When I was in cubicle environments at work, this situation happened on occasion. There were a few times that the person who was very visibly leaving had a cubicle that was next to mine, and I'd generally overhear these interactions. A few times, people who came to talk with me in my cubicle who I knew had just joined the company and had no interaction with the person noticed the clear signs they were leaving (including sometimes literal farewell signs on their cubicle door), and went to briefly wish them good luck on their future endeavors.
Different people are different, but I've never heard anyone responding badly to someone telling them goodbye and good luck, or whatever their equivalent words might be. I've never heard a person in the departing position asking, "do I know you?" unless the person telling them farewell was particularly verbose or nosy in their farewell address.
In several cases where I was well acquainted with the person leaving, they confided in me that they had met more people in their last week of being with the company than they had in all of the years they'd been with the company.
For what it's worth, I'm in the US, and work in IT. I'm not sure how much that matters. In any case, the person isn't going to be around much longer, and they'll be more focused on what is coming up next in their life. It's probably not going to be a big deal to them to have a few people they've never met tell them goodbye, amid the various people they do know.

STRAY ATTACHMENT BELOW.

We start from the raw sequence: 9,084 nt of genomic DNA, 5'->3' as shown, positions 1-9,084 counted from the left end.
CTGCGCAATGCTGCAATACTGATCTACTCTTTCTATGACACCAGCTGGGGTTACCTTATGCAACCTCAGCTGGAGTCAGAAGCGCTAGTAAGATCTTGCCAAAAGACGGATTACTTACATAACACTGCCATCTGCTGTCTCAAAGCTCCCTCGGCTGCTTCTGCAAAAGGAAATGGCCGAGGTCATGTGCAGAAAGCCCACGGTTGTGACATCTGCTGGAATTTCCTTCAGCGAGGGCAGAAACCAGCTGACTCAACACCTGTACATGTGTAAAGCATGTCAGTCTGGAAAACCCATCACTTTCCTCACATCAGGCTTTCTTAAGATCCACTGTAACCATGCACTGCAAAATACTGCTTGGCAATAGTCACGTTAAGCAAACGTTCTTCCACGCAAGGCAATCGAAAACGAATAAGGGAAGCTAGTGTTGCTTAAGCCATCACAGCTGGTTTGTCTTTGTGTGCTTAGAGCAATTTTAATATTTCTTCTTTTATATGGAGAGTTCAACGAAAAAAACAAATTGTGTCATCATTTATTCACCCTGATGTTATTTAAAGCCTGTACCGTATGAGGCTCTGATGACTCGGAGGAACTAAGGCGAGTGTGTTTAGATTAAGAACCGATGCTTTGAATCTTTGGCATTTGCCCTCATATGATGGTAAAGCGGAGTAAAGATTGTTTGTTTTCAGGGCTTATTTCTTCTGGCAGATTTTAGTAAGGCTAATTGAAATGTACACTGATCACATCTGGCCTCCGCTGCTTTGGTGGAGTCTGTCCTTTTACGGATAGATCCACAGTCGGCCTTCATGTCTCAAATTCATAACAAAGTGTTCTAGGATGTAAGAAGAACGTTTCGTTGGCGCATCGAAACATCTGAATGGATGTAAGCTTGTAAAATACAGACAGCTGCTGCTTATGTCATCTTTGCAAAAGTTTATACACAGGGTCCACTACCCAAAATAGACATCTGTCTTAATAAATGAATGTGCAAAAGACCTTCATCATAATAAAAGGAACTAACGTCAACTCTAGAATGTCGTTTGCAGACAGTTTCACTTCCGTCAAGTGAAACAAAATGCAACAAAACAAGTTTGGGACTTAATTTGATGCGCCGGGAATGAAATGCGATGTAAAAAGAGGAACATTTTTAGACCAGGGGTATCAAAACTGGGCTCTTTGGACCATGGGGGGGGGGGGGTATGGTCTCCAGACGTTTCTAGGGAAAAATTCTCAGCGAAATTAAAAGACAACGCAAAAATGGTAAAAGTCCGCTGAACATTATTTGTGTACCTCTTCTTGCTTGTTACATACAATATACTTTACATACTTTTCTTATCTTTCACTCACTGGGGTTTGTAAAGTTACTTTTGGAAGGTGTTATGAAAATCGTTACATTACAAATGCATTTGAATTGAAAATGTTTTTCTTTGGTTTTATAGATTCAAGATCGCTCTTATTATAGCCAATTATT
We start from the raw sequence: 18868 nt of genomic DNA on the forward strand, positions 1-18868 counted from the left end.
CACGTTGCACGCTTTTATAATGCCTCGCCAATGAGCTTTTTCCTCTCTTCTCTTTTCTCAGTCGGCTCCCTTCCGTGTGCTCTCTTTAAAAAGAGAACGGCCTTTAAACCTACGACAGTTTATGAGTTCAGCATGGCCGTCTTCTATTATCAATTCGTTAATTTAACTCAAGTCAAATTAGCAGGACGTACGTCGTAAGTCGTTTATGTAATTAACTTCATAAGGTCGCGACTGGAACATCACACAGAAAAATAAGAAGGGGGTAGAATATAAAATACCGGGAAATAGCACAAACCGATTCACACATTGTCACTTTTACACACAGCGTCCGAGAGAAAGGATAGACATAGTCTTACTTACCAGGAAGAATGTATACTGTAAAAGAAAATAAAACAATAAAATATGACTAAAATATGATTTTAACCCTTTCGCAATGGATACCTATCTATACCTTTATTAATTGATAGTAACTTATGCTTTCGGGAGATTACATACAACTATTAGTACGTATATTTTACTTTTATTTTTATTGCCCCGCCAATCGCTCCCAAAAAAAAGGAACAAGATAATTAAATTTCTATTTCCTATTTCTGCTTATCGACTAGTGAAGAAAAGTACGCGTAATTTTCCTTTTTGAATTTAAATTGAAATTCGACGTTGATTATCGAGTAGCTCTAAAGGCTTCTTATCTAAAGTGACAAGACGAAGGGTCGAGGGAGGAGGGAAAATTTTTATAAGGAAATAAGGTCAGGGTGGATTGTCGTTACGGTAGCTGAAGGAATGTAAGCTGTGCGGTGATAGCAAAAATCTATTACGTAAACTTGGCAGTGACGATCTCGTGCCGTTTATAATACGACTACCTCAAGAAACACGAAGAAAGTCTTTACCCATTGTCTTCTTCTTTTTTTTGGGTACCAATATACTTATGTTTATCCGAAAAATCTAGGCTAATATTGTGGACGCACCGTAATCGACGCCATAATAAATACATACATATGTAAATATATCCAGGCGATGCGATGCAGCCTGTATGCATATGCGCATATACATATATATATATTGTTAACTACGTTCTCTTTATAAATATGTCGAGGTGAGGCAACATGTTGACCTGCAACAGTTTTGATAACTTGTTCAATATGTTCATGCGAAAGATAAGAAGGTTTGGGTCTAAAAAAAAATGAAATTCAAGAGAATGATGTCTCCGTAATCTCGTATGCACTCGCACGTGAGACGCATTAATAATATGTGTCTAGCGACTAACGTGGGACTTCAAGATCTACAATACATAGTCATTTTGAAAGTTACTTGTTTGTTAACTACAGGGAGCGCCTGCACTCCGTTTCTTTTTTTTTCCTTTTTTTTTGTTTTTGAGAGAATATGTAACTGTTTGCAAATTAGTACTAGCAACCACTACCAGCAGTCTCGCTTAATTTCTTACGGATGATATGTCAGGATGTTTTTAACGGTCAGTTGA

Email will also probably not be a big deal if you choose to go that route, too. I haven't heard of any problems with people using that method to tell the person farewell, either. I've not had as much of an impression of how well that's received, but I was a company postmaster for a while, and if people had been bothered by it enough to put in an official complaint, I'd have been one of the people they would've been likely to complain to.
Whatever method you use, keep it brief and low key. There are some who give exuberant farewells, but that's best reserved for people one knows.
That having been said, this is an opportunity for a social interaction that will likely have no negative consequences as long as you don't make a big production of it and aren't negative yourself. While I'd only recommend choosing one of the two options, it might be a good time to take the option you are less comfortable with, to give you more practice with dealing with people in that fashion.
The preceding paragraph was advice I was given early on in my career, and while I did not always follow it, it's worked well for me every time I did. I've focused more on my observations with how others have fared following this advice, because on the one hand, I'm a white male who has always worked in companies run by white males, and on the other, I'm on the autism spectrum. As such, my personal experiences are in some ways favored, and in general not necessarily representative. In this case, the experiences I've observed others having have been consistent with my own.